Tammy Duckworth defeats Rep. Joe Walsh in Illinois’ 8th Congressional race

Photo by Katherine Iorio

One of the nation’s most expensive, hostile and closely watched Congressional races, Democrat Tammy Duckworth, an Iraq War veteran who lost both legs in combat before turning to politics, defeated Tea Party-backed Republican U.S. Rep. Joe Walsh (R-Ill.) in the northwest suburban 8th District campaign.

Duckworth declared victory shortly after 10 p.m.

With 93 percent of the unofficial vote counted, Duckworth had 55 percent, with 45 percent for Walsh. Duckworth led in all three counties: suburban Cook, DuPage and Kane.

Finger foods and a live jazz band entertained supporters and volunteers at Duckworth’s victory party at a Holiday Inn in Elk Grove Village.

“I would never have been able to do this without your incredible support,” a glowing Duckworth told more than 200 cheering supporters. “You, my friends, stood with me when others tried to buy this election.”

She said she had just received a call from Walsh, who was “very gracious” in conceding defeat.

Duckworth, 44, is the first Asian-American woman elected to Illinois’ Congress. Before the results of her victory, Duckworth did a series of television interviews Tuesday evening, including one in Thai.

She observed the results trickling in with her husband Bryan and mother Lamai. Duckworth wore a purple dress and had an American flag scarf draped around one of her prosthetic legs.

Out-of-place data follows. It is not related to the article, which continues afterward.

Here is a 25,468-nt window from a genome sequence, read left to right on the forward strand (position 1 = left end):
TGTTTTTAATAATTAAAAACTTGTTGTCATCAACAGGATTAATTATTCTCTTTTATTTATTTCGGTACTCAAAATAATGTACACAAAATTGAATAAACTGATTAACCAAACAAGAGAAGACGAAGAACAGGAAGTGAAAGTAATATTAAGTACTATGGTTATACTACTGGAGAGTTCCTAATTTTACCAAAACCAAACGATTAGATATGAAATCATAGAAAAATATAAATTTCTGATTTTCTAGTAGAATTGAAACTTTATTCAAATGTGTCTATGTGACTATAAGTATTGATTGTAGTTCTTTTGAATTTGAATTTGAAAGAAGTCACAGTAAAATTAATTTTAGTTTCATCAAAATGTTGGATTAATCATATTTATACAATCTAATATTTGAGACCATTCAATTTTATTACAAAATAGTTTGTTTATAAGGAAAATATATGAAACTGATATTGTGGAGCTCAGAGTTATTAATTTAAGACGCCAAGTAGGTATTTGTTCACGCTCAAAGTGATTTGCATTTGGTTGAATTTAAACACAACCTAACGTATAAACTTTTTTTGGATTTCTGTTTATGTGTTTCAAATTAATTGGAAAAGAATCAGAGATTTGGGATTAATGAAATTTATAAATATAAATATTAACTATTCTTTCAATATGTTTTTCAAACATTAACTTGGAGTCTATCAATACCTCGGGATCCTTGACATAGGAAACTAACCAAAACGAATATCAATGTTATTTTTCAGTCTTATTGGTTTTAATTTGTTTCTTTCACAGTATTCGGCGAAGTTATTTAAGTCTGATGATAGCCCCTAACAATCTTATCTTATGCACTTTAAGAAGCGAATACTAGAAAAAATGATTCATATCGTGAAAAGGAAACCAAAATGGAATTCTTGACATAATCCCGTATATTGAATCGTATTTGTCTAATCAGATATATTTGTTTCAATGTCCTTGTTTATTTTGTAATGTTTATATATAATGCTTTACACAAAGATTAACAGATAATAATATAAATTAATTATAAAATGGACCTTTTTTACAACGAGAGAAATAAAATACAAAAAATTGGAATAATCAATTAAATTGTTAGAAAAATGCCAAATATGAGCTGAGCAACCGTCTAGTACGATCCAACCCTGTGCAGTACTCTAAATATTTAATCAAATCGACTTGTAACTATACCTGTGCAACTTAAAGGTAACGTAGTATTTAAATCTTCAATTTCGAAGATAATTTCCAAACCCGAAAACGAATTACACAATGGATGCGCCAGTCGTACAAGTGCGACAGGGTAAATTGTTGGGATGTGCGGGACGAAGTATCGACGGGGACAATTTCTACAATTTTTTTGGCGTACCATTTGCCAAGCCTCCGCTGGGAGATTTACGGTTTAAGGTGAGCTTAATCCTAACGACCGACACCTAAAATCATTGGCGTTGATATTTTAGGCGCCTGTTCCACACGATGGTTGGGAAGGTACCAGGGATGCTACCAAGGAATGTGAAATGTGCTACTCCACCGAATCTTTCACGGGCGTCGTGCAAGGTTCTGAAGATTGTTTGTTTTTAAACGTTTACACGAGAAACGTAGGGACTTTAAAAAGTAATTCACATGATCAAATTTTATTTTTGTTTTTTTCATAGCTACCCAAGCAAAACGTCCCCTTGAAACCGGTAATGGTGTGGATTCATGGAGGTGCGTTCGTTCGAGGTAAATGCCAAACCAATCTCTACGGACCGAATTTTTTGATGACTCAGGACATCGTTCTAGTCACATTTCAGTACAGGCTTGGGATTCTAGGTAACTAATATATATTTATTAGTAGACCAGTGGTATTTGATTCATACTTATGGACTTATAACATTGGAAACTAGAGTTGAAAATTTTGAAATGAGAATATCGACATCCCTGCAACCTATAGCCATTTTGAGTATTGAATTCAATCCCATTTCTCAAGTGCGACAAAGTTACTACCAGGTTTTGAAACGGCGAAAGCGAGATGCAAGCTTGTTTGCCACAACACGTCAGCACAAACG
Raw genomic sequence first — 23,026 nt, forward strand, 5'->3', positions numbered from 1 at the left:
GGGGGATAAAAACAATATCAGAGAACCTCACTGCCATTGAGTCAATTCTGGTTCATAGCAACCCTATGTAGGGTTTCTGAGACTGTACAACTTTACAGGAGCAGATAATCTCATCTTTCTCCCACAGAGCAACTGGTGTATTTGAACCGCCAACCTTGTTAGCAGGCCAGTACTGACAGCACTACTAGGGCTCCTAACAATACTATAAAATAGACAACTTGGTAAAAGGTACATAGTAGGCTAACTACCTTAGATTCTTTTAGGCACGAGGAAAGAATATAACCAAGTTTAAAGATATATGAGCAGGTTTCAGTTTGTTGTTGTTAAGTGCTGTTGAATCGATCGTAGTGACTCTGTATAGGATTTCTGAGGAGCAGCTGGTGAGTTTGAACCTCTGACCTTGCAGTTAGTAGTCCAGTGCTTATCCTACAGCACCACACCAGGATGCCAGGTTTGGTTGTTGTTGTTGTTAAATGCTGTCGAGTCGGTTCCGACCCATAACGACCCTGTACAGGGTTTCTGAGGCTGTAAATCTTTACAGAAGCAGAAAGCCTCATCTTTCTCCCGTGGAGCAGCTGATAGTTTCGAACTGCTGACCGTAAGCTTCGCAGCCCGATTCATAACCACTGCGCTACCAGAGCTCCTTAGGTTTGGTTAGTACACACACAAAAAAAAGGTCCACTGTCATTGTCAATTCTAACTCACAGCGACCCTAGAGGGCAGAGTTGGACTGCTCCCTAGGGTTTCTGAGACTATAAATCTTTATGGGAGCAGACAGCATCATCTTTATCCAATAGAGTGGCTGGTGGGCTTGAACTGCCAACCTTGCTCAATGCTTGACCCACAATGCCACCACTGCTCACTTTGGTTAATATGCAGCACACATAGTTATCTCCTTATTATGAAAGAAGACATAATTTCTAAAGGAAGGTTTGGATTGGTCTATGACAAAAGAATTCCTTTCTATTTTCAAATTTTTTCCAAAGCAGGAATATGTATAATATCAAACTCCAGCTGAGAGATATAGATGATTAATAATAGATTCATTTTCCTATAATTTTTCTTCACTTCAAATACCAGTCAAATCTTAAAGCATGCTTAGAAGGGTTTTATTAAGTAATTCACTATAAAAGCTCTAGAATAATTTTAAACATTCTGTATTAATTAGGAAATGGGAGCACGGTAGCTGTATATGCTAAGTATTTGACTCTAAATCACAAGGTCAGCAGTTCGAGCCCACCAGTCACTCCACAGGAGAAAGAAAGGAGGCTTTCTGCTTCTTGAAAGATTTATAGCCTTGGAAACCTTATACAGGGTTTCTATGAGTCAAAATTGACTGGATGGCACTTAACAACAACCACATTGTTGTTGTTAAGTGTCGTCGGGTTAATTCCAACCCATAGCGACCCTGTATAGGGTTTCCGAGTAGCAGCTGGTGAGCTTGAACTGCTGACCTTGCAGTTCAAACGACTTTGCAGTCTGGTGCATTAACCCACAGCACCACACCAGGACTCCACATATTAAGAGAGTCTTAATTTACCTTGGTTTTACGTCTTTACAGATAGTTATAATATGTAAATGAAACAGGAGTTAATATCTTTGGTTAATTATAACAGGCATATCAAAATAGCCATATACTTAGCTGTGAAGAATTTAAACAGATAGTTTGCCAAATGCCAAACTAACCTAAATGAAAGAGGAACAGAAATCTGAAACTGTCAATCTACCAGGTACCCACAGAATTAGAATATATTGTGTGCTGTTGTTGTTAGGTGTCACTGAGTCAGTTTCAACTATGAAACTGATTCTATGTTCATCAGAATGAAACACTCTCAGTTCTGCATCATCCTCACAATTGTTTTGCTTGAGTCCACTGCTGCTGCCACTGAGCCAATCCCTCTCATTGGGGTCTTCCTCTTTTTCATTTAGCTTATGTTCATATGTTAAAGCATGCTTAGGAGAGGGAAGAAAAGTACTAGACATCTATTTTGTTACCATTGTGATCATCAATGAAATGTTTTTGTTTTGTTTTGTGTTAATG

She was a captain in the Army National Guard when she was sent to Iraq in 2004. As a Black Hawk helicopter pilot, she was one of the first women to fly combat missions in Iraq. She lost both legs in November of that year when her helicopter was struck but landed safely.

Duckworth’s husband, Major Bryan Bowlsbey, brought himself to tears after describing the phone call that would change his wife’s life forever.

“She looked pretty rough when I first got there,” Bowlsbey said. “But I knew those wounds were never going to hold her back.”

He explained when Duckworth first woke up, her very first words were “I love you, and put me to work.”

Duckworth’s brother, Tom, a veteran and a Harley mechanic, was at the gathering and called his sister an “inspiration.”

“When she’s told no, she will find her way around it,” he said laughing.

Supporters from Roselle, Judy and Rich White, have been volunteering since January. One issue that resonates with the couple is Duckworth’s belief in pulling out of Afghanistan.

“I’m more interested, personally, with Afghanistan because I’m tired of this war,” Judy White said. “I think it’s a big waste of money and we’re not really accomplishing anything.”

When asked about Congressman Joe Walsh both laughed.

“Joe Walsh is the main reason why I got involved,” Judy White said. “I basically couldn’t stand the man anymore.”

Many voters apparently found Walsh too extreme. He called President Obama a liar, said radical Muslims intent on killing Americans had invaded the suburbs and claimed Duckworth talked too much about her military service to be considered a hero.

Duckworth regularly out-raised Walsh, and she had $4.5 million in her campaign as of last month, compared with roughly $1.8 million for Walsh.

Walsh, however, received major support from conservative political groups that dispensed more than $5 million into the race. Duckworth also got about $500,000 in support from outside groups.

She seized on his personal financial issues and frequent campaign gaffes, including his claims that medical advances have reduced the need for women to have life-saving abortions.

In addition to his statements on abortion, Walsh drew attention for saying Duckworth talked too much about her war service, unlike “true heroes.”


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